But Ford had the biggest problem in controlling their little devil, as the engine they used in the Focus RS also makes 440 Nm (325 lb-ft) of peak torque from as early as 2,300 rpm. Surely, with the front tires having to soak up the bumps, take care of the steering, deal with the power and stop the car’s heavy front end slipping about, they can't possibly managed.
The solution chosen was a new type of front suspension called a RevoKnucke. Next to that, they also fitted a Quaife Automatic Torque Biasing limited-slip differential, a lowered ride height, and stiffer shocks, creating a setup that has made the Focus RS infamous, even three years after it was launched.
Ford’s RevoKnuckle front suspension is a re-engineered version of the McPherson setup which weighs less and costs less than a double wishbone system, but also reduces torque steer which occurs due to unequal driveshaft lengths in FWD cars, road conditions and body roll. This combination allowed Ford to create what was previously thought to be impossible: a car with FWD that makes over 300 hp and 400 Nm of torque.
Advantages of RevoKnuckle explained.
Let’s talk physics for a second! Consider the tire and the contact surface to the road - traction forces are manifested in two ways - the “couple” of the force is transferred as you would expect through the the driveshaft, but there’s also a part that acts through the wheel center. This element creates a turning force about the steering axis. The larger the offset between the wheel centre and the steering axis, the bigger the effect is. This is especially problematic for performance cars, where wider wheels create a greater offset. Thus, getting the kingpin offset compares favorably to that of double wishbone systems is an achievement.
But keeping the center of the tire as close as possible to the steering axis (ideally they should be in the same place) is philosophical in the real world, where the contact area moves due to uneven surfaces.
The RevoKnuckle suspension setup was created to keep the simple and cheap setup of the McPherson strut arrangement, by inventing a geometric setup with very little steering offset.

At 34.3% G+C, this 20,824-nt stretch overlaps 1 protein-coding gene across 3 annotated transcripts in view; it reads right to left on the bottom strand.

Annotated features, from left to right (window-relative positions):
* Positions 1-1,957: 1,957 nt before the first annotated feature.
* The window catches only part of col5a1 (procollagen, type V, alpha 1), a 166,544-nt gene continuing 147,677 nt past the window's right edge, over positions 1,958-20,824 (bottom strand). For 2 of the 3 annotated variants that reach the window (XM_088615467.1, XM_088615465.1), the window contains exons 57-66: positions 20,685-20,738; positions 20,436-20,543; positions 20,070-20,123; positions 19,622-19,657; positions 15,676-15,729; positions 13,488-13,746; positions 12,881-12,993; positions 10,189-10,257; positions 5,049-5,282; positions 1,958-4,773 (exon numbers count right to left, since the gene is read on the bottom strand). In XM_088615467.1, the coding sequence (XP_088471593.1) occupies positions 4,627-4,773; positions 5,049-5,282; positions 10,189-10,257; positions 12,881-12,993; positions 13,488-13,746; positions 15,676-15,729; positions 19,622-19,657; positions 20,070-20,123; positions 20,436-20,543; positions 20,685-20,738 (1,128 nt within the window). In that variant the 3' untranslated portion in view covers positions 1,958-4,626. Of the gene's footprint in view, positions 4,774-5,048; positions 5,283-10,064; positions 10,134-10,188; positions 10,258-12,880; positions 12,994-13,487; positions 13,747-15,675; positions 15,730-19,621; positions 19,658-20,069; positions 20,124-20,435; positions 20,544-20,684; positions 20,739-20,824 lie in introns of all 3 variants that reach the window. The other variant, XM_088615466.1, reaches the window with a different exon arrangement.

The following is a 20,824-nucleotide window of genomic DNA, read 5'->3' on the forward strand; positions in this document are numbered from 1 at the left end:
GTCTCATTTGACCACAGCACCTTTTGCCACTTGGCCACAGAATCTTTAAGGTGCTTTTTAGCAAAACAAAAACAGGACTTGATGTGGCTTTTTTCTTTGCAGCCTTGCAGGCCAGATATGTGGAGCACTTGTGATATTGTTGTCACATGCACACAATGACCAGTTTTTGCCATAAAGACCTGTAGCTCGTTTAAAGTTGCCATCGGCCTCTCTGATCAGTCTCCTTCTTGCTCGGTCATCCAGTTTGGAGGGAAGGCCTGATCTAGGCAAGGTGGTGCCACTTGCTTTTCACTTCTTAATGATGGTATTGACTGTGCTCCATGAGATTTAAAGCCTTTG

Ford Jost Capito, who’s now left SVT for Volkswagen, says the idea for the system came in 2001 when high-torque turbocharged diesels came along. The fist application came with the Focus RS in 2009, but they say it could handle even more… in theory at least.
Each of the two drive shafts has a sun gear attached to it and placed in the middle of six helical planet gears that spin around it. This is a very special kind of animal, as it’s not a speed sensitive diff, rather a torque sensitive one. It does not try to make the inside wheel turn same speed as the outside wheel. If both wheels have traction, it transmits equal torque to both regardless of relative wheel speed.
When one wheel slips, the six helical gears will slide and will thus create force against a friction plate, which practically applies braking effort to the wheel with less traction. One advantage is that in some cases it transfers power better than AWD, and the other is that it’s not affected as much by what you do with throttle. The system is simple, efficient and waists very little energy, the only disadvantage being that if you do hit ice, there will be slip, but one which is mechanically limited.
Ford Focus RS being driven at the Le Mans track, having a E30 BMW for breakfast.
As a final “coup de grâce” Ford even made a limited edition called the RS500, to prove the RevoKnuckle could do cope with so much more: the same 2.5-liter turbo, but producing 350 PS and 460 Nm (339 lb-ft) instead of 440 Nm (325 lb-ft). This was a FWD car that could to 0-100km/h in 5.6 seconds. If that didn’t prove the technology, nothing will.